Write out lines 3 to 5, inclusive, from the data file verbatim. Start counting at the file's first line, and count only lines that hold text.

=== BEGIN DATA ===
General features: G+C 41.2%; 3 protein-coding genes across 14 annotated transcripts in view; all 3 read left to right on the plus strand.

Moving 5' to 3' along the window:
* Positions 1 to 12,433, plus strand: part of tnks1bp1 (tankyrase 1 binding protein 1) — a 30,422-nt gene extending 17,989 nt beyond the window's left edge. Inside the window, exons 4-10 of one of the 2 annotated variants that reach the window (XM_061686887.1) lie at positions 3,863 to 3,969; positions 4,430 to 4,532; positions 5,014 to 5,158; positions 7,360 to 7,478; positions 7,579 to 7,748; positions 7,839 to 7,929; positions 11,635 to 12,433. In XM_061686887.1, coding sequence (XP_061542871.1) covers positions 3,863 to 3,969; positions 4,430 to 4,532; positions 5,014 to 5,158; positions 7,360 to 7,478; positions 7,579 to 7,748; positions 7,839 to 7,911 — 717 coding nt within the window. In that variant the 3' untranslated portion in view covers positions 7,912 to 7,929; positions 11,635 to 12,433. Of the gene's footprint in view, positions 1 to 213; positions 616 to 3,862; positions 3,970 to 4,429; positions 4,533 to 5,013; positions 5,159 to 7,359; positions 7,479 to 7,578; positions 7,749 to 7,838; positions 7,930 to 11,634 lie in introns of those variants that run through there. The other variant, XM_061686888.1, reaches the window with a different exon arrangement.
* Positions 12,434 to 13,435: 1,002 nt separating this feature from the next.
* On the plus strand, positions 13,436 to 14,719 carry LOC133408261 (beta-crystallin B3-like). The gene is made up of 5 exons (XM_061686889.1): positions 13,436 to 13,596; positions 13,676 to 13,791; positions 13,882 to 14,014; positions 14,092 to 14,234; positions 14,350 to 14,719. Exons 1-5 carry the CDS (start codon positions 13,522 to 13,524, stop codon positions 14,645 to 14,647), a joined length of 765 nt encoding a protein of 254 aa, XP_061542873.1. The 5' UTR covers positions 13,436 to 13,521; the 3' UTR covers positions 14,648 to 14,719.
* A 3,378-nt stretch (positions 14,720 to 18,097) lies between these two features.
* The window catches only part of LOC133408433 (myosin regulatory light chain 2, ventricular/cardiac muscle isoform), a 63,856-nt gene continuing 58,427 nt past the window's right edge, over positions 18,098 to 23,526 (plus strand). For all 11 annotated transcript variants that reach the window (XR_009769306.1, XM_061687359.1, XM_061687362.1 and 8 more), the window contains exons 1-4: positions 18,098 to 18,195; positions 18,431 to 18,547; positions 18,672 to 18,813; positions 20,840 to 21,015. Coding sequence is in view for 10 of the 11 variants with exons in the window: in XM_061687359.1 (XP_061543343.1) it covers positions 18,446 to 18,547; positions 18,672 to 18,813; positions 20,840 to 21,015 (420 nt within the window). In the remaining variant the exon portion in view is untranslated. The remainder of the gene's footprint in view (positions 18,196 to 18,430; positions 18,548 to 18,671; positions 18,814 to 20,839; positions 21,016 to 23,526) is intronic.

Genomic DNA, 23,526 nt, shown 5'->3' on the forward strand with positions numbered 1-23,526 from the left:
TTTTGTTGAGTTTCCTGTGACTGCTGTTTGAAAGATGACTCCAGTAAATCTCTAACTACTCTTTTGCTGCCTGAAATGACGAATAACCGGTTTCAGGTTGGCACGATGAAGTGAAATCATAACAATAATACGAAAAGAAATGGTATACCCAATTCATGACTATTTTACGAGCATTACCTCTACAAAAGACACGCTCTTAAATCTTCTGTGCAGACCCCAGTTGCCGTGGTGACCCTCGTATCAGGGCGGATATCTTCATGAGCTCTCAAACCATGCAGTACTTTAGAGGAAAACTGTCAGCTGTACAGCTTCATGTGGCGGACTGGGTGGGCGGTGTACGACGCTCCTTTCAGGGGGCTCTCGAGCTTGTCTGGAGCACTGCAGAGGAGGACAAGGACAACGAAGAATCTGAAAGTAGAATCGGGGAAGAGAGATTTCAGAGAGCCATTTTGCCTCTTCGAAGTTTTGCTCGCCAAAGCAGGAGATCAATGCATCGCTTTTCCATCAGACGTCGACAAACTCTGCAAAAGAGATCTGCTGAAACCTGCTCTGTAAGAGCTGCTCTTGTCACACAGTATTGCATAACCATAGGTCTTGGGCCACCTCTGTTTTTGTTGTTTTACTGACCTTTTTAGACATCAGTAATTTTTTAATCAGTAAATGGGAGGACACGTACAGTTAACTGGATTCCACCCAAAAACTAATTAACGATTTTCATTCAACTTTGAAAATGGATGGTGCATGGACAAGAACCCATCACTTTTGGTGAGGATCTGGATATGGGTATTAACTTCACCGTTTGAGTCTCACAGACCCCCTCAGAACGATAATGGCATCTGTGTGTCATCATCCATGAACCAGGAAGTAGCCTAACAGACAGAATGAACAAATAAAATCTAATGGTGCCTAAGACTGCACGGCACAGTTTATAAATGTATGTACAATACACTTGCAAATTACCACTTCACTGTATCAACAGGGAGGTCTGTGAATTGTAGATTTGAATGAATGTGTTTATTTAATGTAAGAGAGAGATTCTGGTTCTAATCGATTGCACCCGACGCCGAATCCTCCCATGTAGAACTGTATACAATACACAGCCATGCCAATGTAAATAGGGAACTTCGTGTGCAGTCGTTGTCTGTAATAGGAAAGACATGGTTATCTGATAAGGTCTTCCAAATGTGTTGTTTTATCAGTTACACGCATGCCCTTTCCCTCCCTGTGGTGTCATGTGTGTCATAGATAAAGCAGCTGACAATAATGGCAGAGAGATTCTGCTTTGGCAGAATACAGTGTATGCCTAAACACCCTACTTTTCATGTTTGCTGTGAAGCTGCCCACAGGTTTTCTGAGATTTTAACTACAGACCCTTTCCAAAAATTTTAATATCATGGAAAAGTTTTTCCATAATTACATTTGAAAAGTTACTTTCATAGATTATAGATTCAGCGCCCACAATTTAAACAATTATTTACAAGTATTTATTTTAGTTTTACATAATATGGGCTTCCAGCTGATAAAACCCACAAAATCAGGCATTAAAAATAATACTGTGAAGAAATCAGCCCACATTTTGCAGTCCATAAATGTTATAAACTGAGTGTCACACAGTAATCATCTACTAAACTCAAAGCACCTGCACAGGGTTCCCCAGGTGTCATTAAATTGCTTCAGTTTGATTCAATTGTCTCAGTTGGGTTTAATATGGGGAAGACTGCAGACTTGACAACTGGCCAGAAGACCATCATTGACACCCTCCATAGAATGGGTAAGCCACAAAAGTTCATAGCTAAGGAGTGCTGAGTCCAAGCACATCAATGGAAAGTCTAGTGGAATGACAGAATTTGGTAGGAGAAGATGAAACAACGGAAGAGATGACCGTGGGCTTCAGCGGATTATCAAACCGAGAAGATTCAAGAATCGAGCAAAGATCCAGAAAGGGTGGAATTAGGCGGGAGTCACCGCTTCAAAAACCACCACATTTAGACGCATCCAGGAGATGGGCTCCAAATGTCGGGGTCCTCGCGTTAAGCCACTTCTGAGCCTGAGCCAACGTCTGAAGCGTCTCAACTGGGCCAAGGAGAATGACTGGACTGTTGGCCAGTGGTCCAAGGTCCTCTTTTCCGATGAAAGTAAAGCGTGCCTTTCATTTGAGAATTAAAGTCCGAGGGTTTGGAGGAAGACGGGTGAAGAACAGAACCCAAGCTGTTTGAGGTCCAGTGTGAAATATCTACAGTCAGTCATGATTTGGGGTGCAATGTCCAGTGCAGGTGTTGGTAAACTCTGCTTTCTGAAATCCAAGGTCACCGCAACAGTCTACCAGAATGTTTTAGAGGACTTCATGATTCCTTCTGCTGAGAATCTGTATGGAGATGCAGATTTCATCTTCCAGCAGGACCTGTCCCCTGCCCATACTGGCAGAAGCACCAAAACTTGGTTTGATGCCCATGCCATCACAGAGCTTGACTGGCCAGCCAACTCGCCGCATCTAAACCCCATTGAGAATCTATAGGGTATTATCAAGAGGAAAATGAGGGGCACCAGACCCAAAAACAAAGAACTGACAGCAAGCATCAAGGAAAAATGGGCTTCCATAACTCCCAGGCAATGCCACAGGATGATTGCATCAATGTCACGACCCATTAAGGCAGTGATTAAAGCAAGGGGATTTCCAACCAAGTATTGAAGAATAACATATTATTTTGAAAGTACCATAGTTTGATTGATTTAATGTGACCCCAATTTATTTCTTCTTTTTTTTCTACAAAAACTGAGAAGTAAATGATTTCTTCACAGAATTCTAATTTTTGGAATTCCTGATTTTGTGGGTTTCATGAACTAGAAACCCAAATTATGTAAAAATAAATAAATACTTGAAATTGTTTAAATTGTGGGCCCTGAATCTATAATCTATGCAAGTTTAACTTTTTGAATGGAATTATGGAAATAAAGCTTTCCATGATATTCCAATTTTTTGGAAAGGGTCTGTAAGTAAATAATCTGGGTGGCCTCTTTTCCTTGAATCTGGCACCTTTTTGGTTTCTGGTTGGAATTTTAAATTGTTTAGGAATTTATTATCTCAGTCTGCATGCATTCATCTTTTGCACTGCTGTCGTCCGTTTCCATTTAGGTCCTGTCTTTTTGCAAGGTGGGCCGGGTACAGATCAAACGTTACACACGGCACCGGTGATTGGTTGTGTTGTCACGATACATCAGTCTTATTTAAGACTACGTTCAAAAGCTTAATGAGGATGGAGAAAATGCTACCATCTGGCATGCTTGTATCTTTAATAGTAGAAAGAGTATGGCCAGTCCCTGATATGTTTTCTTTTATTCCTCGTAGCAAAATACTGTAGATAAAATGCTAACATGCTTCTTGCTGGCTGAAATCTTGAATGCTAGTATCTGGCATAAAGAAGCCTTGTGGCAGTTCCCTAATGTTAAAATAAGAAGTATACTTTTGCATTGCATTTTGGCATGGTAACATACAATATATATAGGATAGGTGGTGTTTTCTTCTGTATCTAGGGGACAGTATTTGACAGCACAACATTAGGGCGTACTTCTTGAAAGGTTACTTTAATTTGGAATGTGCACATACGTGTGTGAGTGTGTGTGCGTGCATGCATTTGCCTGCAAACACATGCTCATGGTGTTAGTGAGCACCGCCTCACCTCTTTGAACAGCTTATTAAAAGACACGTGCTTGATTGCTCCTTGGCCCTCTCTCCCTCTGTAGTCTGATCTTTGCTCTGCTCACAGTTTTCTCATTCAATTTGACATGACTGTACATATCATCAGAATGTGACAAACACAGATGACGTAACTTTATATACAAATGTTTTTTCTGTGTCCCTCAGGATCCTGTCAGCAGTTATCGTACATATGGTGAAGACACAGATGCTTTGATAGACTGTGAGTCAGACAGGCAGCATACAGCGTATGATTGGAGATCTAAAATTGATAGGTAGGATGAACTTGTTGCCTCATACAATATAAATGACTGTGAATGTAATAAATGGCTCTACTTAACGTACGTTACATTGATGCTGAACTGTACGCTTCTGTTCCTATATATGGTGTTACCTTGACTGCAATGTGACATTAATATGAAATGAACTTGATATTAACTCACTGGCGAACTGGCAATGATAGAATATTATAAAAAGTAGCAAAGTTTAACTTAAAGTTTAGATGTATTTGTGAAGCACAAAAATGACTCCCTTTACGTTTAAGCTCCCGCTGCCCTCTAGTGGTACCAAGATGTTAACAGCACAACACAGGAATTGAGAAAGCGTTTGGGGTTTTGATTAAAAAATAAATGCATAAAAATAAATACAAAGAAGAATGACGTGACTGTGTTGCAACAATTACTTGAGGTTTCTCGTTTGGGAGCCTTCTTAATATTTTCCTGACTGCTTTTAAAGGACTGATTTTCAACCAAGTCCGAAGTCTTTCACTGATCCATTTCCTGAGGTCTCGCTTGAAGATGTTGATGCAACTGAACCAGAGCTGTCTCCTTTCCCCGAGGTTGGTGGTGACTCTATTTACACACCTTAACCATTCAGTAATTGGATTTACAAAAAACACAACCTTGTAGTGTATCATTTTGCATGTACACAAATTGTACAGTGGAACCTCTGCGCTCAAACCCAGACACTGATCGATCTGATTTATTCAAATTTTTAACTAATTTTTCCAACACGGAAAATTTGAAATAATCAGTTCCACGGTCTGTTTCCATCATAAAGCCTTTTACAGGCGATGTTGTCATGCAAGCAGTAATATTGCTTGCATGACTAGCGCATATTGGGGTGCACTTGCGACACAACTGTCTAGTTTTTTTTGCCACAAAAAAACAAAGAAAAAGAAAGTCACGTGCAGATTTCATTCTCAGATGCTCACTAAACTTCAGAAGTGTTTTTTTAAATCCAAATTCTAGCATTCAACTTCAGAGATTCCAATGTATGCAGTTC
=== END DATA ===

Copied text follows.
* Positions 1 to 12,433, plus strand: part of tnks1bp1 (tankyrase 1 binding protein 1) — a 30,422-nt gene extending 17,989 nt beyond the window's left edge. Inside the window, exons 4-10 of one of the 2 annotated variants that reach the window (XM_061686887.1) lie at positions 3,863 to 3,969; positions 4,430 to 4,532; positions 5,014 to 5,158; positions 7,360 to 7,478; positions 7,579 to 7,748; positions 7,839 to 7,929; positions 11,635 to 12,433. In XM_061686887.1, coding sequence (XP_061542871.1) covers positions 3,863 to 3,969; positions 4,430 to 4,532; positions 5,014 to 5,158; positions 7,360 to 7,478; positions 7,579 to 7,748; positions 7,839 to 7,911 — 717 coding nt within the window. In that variant the 3' untranslated portion in view covers positions 7,912 to 7,929; positions 11,635 to 12,433. Of the gene's footprint in view, positions 1 to 213; positions 616 to 3,862; positions 3,970 to 4,429; positions 4,533 to 5,013; positions 5,159 to 7,359; positions 7,479 to 7,578; positions 7,749 to 7,838; positions 7,930 to 11,634 lie in introns of those variants that run through there. The other variant, XM_061686888.1, reaches the window with a different exon arrangement.
* Positions 12,434 to 13,435: 1,002 nt separating this feature from the next.
* On the plus strand, positions 13,436 to 14,719 carry LOC133408261 (beta-crystallin B3-like). The gene is made up of 5 exons (XM_061686889.1): positions 13,436 to 13,596; positions 13,676 to 13,791; positions 13,882 to 14,014; positions 14,092 to 14,234; positions 14,350 to 14,719. Exons 1-5 carry the CDS (start codon positions 13,522 to 13,524, stop codon positions 14,645 to 14,647), a joined length of 765 nt encoding a protein of 254 aa, XP_061542873.1. The 5' UTR covers positions 13,436 to 13,521; the 3' UTR covers positions 14,648 to 14,719.